Apparently Aaron Guzikowski’s script was kicking around Hollywood for years, with various parties showing an interest in the film at different times, but for some reason it never quite got off the ground. This might account for its now rather dated theme of the war on terror, because you get the feeling the film would have packed a much harder punch had it come out five years ago. It’s startlingly obvious connections to the Abu Ghraib tortures, Jackman’s cries of “you’ve wasted time chasing me” and the overt defense of the right to bear arms are dulled with economic crises and gay marriage being hot political footballs right now – in some ways I’m so Excited seemed more politically relevant. This timing issue robs the film of a vitality that was desperately relevant, but also reveals how transitory the conversation on war really is. By connecting to The Deer Hunter, and using the war on terror as its basis, rather than tap into a universal, Prisoners reveals a lack in contemporary cultural discussion, that by accident informs us we keep missing the point when we think we are discussing the complexities of war.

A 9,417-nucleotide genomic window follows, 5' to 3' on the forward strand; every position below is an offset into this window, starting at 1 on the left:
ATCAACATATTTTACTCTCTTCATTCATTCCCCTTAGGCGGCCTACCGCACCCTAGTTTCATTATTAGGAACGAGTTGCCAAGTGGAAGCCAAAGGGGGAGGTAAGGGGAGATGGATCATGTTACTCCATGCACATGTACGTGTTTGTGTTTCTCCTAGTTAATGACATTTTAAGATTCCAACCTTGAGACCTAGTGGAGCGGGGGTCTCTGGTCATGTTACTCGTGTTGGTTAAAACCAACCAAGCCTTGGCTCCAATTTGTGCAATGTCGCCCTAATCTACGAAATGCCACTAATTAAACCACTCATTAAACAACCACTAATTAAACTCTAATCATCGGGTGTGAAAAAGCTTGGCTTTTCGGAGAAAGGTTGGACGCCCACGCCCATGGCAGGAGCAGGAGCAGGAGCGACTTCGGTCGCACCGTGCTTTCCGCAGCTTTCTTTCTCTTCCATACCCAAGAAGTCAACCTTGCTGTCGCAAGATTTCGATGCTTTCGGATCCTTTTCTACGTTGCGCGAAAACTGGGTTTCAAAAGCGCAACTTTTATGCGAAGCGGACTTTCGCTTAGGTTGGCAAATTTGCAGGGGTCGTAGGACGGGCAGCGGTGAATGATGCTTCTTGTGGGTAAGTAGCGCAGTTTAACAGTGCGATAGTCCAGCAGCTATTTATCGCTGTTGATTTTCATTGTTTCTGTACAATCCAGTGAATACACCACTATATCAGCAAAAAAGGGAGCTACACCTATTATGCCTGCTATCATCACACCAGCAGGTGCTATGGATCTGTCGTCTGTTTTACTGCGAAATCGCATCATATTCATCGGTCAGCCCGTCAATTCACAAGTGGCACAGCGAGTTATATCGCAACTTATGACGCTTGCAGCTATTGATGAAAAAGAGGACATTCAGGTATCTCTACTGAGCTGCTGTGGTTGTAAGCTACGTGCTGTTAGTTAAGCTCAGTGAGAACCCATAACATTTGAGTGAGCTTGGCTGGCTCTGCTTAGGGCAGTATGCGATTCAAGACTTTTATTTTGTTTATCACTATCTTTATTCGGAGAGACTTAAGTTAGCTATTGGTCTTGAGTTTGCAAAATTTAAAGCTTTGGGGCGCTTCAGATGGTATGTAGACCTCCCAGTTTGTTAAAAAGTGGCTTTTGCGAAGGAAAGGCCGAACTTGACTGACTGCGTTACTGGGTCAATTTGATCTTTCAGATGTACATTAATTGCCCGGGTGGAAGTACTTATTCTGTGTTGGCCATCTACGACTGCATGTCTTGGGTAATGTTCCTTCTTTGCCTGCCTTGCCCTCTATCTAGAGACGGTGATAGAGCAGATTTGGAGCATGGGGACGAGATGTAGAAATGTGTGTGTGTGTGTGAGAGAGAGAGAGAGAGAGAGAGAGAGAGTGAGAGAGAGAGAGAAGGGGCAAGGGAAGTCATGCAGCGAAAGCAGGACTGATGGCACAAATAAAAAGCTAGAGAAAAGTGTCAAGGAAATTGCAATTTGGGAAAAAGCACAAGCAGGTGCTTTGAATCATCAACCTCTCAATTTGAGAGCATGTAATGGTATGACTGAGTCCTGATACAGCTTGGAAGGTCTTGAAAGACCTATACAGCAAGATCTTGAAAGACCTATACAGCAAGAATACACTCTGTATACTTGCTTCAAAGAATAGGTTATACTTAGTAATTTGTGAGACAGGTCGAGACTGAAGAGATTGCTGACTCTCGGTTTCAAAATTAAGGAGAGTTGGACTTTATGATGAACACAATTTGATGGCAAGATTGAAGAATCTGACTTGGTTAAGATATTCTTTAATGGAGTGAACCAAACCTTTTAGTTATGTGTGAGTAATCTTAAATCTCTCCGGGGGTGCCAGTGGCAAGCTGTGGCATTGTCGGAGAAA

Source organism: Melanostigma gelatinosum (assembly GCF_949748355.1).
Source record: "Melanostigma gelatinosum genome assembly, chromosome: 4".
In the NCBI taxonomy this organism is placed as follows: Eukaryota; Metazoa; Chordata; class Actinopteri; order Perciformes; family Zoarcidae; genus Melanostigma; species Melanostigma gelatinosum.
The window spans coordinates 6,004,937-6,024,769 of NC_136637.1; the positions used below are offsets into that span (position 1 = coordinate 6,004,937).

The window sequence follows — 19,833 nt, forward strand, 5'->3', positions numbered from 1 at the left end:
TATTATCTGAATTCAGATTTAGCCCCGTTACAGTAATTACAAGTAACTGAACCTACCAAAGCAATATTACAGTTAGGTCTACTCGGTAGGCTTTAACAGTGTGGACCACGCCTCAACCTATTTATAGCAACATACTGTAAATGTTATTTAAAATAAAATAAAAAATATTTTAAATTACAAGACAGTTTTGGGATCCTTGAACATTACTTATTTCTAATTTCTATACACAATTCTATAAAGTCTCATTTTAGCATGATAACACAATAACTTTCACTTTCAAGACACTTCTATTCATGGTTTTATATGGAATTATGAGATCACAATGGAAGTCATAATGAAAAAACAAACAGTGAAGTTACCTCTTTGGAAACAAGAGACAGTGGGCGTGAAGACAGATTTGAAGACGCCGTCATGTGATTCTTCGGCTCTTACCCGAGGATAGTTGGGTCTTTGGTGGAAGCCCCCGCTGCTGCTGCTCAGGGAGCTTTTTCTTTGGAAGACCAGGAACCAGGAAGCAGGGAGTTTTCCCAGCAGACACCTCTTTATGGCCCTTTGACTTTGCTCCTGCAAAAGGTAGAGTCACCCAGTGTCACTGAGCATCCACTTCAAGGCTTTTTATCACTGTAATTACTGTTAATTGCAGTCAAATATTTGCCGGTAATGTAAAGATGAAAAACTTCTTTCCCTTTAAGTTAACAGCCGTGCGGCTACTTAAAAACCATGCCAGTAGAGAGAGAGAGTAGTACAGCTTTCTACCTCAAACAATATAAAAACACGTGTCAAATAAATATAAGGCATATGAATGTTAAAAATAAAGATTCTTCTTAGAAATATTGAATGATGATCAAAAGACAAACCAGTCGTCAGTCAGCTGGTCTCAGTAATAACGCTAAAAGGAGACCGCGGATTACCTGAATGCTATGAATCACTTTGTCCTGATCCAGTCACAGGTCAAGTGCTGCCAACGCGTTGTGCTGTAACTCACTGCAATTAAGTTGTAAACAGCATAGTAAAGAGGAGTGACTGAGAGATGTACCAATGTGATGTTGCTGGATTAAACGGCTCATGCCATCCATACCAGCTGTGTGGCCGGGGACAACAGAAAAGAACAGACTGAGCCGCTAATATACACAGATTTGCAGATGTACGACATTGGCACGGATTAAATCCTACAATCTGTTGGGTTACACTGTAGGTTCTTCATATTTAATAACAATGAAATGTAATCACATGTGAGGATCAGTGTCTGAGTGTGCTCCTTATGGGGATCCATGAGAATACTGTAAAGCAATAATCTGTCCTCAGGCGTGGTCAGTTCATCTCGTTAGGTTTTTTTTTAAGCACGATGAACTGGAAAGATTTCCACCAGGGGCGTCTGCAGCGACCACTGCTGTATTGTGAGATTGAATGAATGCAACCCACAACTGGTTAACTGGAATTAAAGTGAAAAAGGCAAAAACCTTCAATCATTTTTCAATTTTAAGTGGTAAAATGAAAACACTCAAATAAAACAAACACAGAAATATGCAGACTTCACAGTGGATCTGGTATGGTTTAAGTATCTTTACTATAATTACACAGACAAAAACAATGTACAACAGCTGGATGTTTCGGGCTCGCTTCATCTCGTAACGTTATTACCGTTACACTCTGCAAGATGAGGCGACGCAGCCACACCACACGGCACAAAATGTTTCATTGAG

Hugh Jackman plays Keller Dover (Keller is German for cellar and Dover means water… this man has some deep emotional issues) a religious man who expresses his masculinity through a protectionist attitude toward his family in the absence of an enemy. This ethic is encapsulated in a phrase he and others repeat in the film, “Pray for the best but prepare for the worst,” a phrase that can be seen to embody the spirit of American foreign relations, particularly during war-time. It is while Kellar Dover is celebrating Thanksgiving (!) with his family and their best friends and neighbours Nancy and Franklin Birch (Viola Davis and Terrance Howard) that their two young daughters Anna, and Eliza (Erin Gerasimovich and Zoe Borde) go missing. Suddenly the war Dover has been expecting is upon him.